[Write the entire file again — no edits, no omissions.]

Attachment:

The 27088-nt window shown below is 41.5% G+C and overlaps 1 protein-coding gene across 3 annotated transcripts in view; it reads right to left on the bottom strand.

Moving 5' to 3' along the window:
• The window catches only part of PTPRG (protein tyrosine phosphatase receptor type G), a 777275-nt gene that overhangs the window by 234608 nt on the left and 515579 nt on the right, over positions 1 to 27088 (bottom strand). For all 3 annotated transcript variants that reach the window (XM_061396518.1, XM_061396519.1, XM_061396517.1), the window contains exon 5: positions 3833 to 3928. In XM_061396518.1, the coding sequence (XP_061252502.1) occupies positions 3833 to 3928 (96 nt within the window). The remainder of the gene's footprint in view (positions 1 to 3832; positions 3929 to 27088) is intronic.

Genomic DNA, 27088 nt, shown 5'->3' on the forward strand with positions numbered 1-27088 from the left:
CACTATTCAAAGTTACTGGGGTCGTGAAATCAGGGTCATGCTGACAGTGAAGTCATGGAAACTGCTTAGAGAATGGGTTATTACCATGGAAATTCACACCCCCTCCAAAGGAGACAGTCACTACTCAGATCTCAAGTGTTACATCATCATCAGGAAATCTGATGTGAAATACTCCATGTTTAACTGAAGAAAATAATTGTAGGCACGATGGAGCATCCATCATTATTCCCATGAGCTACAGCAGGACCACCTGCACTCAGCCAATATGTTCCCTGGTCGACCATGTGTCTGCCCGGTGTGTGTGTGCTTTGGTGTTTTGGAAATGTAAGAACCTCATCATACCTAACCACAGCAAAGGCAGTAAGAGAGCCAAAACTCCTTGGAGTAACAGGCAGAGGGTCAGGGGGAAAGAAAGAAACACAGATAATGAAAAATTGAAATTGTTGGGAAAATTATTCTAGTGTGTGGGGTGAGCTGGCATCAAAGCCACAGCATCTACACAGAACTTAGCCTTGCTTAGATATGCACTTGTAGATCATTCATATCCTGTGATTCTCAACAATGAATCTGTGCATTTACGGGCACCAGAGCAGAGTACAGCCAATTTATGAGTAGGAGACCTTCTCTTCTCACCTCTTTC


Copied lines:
The 27088-nt window shown below is 41.5% G+C and overlaps 1 protein-coding gene across 3 annotated transcripts in view; it reads right to left on the bottom strand.

Moving 5' to 3' along the window:
• The window catches only part of PTPRG (protein tyrosine phosphatase receptor type G), a 777275-nt gene that overhangs the window by 234608 nt on the left and 515579 nt on the right, over positions 1 to 27088 (bottom strand). For all 3 annotated transcript variants that reach the window (XM_061396518.1, XM_061396519.1, XM_061396517.1), the window contains exon 5: positions 3833 to 3928. In XM_061396518.1, the coding sequence (XP_061252502.1) occupies positions 3833 to 3928 (96 nt within the window). The remainder of the gene's footprint in view (positions 1 to 3832; positions 3929 to 27088) is intronic.

Genomic DNA, 27088 nt, shown 5'->3' on the forward strand with positions numbered 1-27088 from the left:
CACTATTCAAAGTTACTGGGGTCGTGAAATCAGGGTCATGCTGACAGTGAAGTCATGGAAACTGCTTAGAGAATGGGTTATTACCATGGAAATTCACACCCCCTCCAAAGGAGACAGTCACTACTCAGATCTCAAGTGTTACATCATCATCAGGAAATCTGATGTGAAATACTCCATGTTTAACTGAAGAAAATAATTGTAGGCACGATGGAGCATCCATCATTATTCCCATGAGCTACAGCAGGACCACCTGCACTCAGCCAATATGTTCCCTGGTCGACCATGTGTCTGCCCGGTGTGTGTGTGCTTTGGTGTTTTGGAAATGTAAGAACCTCATCATACCTAACCACAGCAAAGGCAGTAAGAGAGCCAAAACTCCTTGGAGTAACAGGCAGAGGGTCAGGGGGAAAGAAAGAAACACAGATAATGAAAAATTGAAATTGTTGGGAAAATTATTCTAGTGTGTGGGGTGAGCTGGCATCAAAGCCACAGCATCTACACAGAACTTAGCCTTGCTTAGATATGCACTTGTAGATCATTCATATCCTGTGATTCTCAACAATGAATCTGTGCATTTACGGGCACCAGAGCAGAGTACAGCCAATTTATGAGTAGGAGACCTTCTCTTCTCACCTCTTTC